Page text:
In conclusion, it’s important to recognize that the way we communicate varies among different cultures and each form comes with its advantages and disadvantages.
Being aware of this helps us navigate various situations more effectively while still preserving our culture identities during interactions with other cultural backgrounds.
Cultural Practices Influence How We Communicate, Move And Perceive Time
Cultural differences shape more than just the way we talk to each other – they also affect the way we walk and perceive time.
One of the author’s students filmed people walking in two different cultures, New Mexico and Arizona, and discovered that there were 15 distinct differences in how members of these cultures moved.
Additionally, cultural practices can alter our perceptions of time.
People in Northern Europe and America view it as a linear entity which should be rigidly scheduled with set deadlines, while those in Latin America and Middle Eastern countries prioritize tasks on the fly with flexible deadlines.
This explains why being late to an appointment is much more tolerated in Latin America; it is simply part of their culture.
In conclusion, beyond verbal communication, different cultures have different ways of using their bodies and perceiving time – both aspects are uniquely defined by that culture’s own customs.
A Tale Of Two Cultures: The Differences In Values And Institutions
It’s no surprise that misunderstandings can easily arise between different cultures, since each of us views the world through our own unique cultural lens.
Different expectations about what is considered appropriate behavior can lead to shock and even offense when somebody from a foreign culture does something that clashes or conflicts with what we believe is correct or acceptable.
As an example, consider the hotel industry in Japan.
Here it would not be unusual for hotel staff to move your luggage to a new room without asking your permission if somebody else needs the room urgently – for example, a large family.
To most Japanese people this is just normal practice, and even connotes familiarity and inclusion towards their guest.
But an American or European traveler (who associate space with private ownership and personal status) may be shocked and insulted by such an action.
A great divide can also exist between the way institutions are run in different countries around the world – take education as just one example.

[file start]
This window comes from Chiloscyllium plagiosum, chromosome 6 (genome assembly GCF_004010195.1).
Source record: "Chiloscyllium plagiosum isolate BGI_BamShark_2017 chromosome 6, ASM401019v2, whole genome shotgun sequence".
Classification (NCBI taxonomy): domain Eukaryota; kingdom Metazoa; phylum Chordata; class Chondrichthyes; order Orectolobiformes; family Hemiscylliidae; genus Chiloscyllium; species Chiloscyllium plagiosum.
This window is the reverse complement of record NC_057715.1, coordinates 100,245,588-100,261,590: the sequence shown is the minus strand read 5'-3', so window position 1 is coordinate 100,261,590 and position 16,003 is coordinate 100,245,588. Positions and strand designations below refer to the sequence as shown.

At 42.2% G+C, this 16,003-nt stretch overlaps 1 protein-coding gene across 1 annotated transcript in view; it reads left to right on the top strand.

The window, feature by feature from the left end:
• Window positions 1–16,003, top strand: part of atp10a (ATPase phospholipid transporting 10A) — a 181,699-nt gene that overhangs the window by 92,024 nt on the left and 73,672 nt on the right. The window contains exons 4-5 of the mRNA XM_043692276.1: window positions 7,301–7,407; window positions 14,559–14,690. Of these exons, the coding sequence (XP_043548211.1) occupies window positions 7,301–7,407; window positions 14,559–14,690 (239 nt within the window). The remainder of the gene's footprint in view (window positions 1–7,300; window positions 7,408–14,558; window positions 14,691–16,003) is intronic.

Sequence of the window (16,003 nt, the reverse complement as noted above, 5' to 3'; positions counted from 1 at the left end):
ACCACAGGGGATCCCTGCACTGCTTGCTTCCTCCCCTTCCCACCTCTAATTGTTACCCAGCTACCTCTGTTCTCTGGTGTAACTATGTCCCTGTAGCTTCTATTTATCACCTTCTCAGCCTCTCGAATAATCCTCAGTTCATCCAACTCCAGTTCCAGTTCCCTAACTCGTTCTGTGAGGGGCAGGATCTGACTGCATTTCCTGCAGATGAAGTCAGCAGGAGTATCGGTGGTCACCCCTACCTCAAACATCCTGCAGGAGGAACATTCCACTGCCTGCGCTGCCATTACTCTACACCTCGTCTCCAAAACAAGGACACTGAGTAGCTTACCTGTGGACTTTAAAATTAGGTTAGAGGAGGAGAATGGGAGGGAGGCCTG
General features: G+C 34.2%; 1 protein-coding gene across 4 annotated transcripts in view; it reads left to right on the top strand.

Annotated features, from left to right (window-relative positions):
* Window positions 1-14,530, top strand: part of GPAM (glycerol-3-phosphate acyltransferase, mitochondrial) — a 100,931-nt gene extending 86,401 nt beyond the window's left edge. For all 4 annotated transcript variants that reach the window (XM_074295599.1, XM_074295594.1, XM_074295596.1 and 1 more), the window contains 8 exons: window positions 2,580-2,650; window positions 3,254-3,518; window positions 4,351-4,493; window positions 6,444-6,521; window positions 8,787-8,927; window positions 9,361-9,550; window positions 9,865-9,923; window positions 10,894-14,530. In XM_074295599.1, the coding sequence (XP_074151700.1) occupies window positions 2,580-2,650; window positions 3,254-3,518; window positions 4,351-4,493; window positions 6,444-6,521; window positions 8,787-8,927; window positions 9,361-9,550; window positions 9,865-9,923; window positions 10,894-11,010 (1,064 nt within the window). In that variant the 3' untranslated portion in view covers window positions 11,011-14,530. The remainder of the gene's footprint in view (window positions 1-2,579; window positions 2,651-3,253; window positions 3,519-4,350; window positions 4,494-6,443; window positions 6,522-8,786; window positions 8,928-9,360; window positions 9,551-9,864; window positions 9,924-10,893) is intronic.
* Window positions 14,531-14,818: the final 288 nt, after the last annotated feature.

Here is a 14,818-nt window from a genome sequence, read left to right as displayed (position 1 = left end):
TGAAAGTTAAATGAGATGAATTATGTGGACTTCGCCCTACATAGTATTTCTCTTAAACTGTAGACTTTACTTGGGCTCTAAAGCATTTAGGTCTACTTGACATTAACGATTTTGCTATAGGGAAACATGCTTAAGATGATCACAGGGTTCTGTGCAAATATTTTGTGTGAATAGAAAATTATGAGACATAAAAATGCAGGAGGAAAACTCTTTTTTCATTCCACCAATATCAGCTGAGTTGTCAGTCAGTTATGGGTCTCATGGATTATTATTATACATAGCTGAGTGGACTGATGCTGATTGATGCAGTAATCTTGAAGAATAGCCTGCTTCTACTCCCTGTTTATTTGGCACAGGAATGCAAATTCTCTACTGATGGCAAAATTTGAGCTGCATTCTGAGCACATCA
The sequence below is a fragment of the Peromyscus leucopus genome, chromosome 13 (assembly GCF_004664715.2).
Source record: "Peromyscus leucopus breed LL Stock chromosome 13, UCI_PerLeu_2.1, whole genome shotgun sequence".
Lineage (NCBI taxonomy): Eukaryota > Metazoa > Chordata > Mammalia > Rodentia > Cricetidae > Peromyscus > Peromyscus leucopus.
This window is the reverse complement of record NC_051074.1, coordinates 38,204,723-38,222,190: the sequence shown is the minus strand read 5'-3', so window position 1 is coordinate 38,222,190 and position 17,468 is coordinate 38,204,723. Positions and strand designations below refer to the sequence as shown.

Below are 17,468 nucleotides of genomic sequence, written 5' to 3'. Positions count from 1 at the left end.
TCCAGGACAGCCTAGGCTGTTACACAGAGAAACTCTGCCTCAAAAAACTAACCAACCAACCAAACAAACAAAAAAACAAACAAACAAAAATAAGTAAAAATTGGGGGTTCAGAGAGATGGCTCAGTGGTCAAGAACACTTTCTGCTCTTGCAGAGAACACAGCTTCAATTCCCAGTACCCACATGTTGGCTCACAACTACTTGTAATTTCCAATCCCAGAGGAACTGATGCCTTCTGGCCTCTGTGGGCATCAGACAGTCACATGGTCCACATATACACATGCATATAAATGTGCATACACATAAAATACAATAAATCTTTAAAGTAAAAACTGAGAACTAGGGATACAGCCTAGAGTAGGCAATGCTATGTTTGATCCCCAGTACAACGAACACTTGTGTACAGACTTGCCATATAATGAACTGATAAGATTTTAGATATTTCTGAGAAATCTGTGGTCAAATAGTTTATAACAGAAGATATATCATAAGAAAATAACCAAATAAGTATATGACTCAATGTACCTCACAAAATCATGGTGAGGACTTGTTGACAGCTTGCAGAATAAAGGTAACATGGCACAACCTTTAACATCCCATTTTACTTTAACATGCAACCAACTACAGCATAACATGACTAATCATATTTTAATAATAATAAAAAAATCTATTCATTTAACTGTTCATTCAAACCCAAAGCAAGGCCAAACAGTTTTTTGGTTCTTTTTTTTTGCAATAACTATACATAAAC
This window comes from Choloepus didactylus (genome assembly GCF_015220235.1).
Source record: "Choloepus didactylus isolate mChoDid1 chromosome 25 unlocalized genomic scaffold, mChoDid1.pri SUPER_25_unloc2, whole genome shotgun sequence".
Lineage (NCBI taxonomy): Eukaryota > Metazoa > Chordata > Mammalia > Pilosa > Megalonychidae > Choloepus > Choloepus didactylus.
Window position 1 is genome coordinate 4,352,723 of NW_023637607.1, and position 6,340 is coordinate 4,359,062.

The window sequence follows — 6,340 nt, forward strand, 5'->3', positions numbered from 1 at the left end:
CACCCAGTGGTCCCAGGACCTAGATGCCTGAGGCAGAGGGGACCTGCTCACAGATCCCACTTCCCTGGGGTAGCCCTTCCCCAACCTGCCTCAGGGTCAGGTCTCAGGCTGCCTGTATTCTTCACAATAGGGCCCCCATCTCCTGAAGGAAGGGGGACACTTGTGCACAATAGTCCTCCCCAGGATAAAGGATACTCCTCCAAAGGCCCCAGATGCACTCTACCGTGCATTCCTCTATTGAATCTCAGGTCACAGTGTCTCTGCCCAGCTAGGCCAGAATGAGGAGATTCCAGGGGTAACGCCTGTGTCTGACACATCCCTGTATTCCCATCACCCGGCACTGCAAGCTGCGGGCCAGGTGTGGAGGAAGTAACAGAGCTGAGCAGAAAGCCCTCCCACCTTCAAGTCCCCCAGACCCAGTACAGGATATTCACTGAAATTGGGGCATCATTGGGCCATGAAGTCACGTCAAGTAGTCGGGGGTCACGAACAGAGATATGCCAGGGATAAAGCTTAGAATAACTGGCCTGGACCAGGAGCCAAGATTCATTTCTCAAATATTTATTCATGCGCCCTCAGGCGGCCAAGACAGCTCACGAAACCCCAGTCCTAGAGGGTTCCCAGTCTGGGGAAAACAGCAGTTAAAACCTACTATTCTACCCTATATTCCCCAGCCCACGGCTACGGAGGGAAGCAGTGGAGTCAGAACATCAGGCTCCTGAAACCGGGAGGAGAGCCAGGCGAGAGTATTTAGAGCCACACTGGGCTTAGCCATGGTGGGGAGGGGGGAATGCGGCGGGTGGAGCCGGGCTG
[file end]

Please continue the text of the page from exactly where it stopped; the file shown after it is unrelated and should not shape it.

In Western cultures children are prepped for employment through competitive and task-oriented schooling whereas Pueblo Indians prefer a more informal method where knowledge is acquired directly from peers, role models and experts – with play coming before study.
The Importance Of Understanding Different Cultures: How Interacting With Others Can Help Us Uncover New Perspectives
It’s no easy task to fully understand a culture different from your own – it takes a lot of effort, patience and understanding.
However, this can be a rewarding and fulfilling experience that broadens one’s horizons.
Take Japan, for example: people there exhibit degrees of politeness depending on their relationship with someone else.
This practice has its origin in the country’s feudal history where social standing was determined by a person’s wealth and status – with those in lower-ranks needing to show respect to those in higher ranks.
Even if you are able to familiarize yourself with the basics of another culture, it is not enough if you want to truly appreciate its complexities.
To do so requires more than just knowledge and facts – understanding other cultures also requires being able to look beyond your own cultural lens.
We need to consider why certain behaviors exist, rather than merely being content knowing what they are.
The core message of Beyond Culture by David Livermore is that our cultural backgrounds have a major influence over how we communicate and behave, and that by interacting with people from different cultures, we open up the possibilities for understanding contrasting behaviors.
One way to approach conflicting values between cultures is to not let our own views shut us out of new opportunities.
Ask questions first before judging someone’s behavior.
That not only shows you are making an effort to be considerate, but it can also help you learn something new!
Ultimately, the book encourages readers to embrace curiousness and make an effort to recognize different points of view in order to foster more meaningful relationships with those from different backgrounds and cultures.